“Art is a kind of religion, in a sense,” said photographer Anna Shteynshleyger in a public conversation with Renaissance Society associate curator Hamza Walker last Sunday. “For me, there’s not just an overlap–there’s similarities.” Not something often heard coming from a successful contemporary artist, but Shteynshleyger, it seems, is an exception. A practicing Orthodox Jew and the author of an eponymous exhibit that opened at the Renaissance Society on January 3, Shteynshleyger has spent the past seven years making photographs that deal directly with her religion. Along the way, she has deftly avoided the pitfalls that often prevent vocally religious artists from making universally meaningful art and from being accepted by curators, gallery owners, and the contemporary art scene.
Born in Moscow in 1977, Shteynshleyger embraced Orthodoxy at the age of 16. Around this time, her family moved to the United States, where Shteynshleyger attended the Maryland Institute College of Art and received her MFA from Yale University in 2001. Since then, she has produced two full bodies of work. Her first, “Siberia,” captured the natural beauty of the land that had once hosted the gulags, the string of forced labor camps for criminals and political prisoners during the reign of the Soviet Union. Her second, “City of Destiny,” deals with the Orthodox community in Des Plaines, Illinois, in which she lived for four years, as well as her surroundings on Chicago’s North Side where she has lived since. While “Siberia” was simply photographs of nature, “City of Destiny” includes both portraiture and still lifes, and addresses the issue of Shteynshleyger’s religion head-on. It is from this later body that the exhibition at the Renaissance Society has been curated.
The presence of Shteynshleyger’s religion in her art is obvious. Not only do overtly Jewish objects (religious texts and challah bread) and persons (wearing yarmulkes and Orthodox beards) appear in her photographs; her work is also graced by the contemplative seriousness that is a hallmark of her faith. Stark, white light illuminates Shteynshleyger’s subjects, casting upon them an aura of solemnity. Each work is thoughtfully and intentionally positioned, whether it shows a couple in a rowboat or an abandoned picnic table. This positioning, however, is not only intentional but necessary, as Shteynshleyger shoots with a 4×5” view camera mounted on a tripod, a setup that forces its user to be deliberate. “When you work with a view camera, it has a presence of its own. There’s you, the subjects, and the camera,” said Shteynshleyger of the process. It is to Shteynshleyger’s credit, then, that despite her medium, her photographs rarely look overly staged.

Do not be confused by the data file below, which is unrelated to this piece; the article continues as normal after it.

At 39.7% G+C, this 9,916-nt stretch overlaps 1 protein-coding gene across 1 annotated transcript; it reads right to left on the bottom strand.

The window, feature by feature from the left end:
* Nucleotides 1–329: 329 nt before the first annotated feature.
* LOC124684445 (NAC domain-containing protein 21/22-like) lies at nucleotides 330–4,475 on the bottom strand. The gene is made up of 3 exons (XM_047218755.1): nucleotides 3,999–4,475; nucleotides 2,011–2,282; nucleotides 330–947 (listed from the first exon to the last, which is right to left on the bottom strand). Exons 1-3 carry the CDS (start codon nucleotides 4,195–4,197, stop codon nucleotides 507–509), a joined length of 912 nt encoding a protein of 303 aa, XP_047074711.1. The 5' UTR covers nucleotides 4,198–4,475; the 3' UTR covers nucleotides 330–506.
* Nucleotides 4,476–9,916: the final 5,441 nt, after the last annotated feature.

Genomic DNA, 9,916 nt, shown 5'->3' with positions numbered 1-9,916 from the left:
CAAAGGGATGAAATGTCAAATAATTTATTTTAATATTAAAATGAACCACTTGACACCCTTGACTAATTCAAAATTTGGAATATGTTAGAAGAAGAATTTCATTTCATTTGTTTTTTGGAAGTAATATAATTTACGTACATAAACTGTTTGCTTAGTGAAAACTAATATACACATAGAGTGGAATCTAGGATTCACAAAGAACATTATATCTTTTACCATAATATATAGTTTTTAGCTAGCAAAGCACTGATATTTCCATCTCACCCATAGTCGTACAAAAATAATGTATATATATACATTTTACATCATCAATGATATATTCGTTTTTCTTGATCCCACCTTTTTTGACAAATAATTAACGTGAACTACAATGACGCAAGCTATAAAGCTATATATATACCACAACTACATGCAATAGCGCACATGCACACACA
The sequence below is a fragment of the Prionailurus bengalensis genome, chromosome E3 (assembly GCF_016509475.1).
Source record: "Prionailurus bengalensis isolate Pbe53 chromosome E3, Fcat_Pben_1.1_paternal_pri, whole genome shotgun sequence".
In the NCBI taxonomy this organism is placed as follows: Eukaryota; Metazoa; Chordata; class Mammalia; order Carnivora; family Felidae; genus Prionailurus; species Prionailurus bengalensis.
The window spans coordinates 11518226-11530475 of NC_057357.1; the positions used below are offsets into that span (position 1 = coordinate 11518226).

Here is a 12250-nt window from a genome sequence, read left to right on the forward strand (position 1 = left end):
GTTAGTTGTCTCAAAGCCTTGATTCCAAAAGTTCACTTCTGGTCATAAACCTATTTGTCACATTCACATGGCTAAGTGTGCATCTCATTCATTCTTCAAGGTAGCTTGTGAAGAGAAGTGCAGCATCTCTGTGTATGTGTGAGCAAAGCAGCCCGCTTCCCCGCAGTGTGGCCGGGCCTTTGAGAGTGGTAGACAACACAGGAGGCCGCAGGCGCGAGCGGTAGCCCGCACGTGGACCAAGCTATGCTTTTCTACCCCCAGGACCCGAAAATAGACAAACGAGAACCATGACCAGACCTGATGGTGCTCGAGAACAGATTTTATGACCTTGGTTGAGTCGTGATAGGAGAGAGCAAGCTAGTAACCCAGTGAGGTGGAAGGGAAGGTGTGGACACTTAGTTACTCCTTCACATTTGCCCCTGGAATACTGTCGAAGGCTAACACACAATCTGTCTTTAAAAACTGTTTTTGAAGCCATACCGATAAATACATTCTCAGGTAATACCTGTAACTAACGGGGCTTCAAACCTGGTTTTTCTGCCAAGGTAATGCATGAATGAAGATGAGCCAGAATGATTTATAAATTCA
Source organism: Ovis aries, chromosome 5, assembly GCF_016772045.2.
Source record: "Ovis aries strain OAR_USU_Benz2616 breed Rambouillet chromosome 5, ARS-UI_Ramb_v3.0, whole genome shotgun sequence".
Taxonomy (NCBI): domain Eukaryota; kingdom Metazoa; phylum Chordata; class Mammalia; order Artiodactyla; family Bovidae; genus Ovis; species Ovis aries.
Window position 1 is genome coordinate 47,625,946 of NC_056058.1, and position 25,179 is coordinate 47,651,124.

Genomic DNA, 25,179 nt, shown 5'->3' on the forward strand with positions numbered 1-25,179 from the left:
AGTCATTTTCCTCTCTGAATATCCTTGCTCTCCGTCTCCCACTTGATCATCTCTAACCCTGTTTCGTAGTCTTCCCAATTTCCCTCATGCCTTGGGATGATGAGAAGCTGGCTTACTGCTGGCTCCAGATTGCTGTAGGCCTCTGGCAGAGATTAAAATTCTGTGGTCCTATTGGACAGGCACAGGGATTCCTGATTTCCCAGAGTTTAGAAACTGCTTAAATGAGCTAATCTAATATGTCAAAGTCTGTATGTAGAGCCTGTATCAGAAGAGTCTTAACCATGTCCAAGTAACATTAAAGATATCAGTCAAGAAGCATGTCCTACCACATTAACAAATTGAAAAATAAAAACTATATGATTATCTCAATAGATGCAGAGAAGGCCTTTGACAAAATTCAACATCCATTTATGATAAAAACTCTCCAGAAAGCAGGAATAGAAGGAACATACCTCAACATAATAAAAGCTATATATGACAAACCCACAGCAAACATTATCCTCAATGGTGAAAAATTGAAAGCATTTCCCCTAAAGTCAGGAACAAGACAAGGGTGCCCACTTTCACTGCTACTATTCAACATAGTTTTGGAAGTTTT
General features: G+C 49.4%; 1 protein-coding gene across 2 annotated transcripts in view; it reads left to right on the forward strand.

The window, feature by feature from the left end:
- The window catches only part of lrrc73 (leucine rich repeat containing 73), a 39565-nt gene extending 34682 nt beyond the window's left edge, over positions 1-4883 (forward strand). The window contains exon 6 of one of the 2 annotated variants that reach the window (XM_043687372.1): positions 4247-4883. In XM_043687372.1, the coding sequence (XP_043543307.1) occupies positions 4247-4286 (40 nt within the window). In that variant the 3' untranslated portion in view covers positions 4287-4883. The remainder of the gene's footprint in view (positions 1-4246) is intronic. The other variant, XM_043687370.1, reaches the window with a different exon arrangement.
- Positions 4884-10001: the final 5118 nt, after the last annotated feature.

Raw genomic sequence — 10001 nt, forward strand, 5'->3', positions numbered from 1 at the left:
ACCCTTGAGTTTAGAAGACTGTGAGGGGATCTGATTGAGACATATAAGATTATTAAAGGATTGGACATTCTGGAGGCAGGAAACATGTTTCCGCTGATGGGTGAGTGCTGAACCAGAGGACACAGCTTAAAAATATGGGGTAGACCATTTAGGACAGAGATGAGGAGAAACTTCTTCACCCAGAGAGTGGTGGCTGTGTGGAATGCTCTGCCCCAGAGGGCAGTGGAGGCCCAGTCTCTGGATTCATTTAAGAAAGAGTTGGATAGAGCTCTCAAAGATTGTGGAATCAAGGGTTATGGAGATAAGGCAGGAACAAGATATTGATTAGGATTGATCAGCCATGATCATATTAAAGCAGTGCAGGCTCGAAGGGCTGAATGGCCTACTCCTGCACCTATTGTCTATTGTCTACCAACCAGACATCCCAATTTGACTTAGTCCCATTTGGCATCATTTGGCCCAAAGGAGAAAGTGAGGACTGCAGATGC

But the presence of the camera, and the distance that it puts between artist and subject, is something more easily noticed by viewers of Shteynshleyger’s work. “I do partially hide behind the camera,” Shteynshleyger admitted. “I always thought of myself as an outsider [when taking a photograph].” This self-imposed disconnect is, perhaps, a function of the continuing struggle that Shteynshleyger feels as an artist who openly acknowledges her religion: “The Jew in me is not embarrassed about being an artist–it’s that the artist in me is very embarrassed about being a Jew.”
Perhaps, though, it is this distance–the distance that the embarrassed artist puts between herself and her faith when she steps behind the camera–that makes these photographs different and new, that has helped Shteynshleyger escape the usual downward career trajectory of overtly religious artists. It creates a tension in her photographs that lends them an interesting and unexpected aspect; it elevates them from being simply declarative religious art to being serious art that addresses faith as a complex, and sometimes alienating, experience.
Renaissance Society, room 418, Cobb Hall, 5811 S. Ellis Ave. Through February 14. Tuesday-Friday, 10am-5pm; Saturday-Sunday, noon-5pm. renaissancesociety.org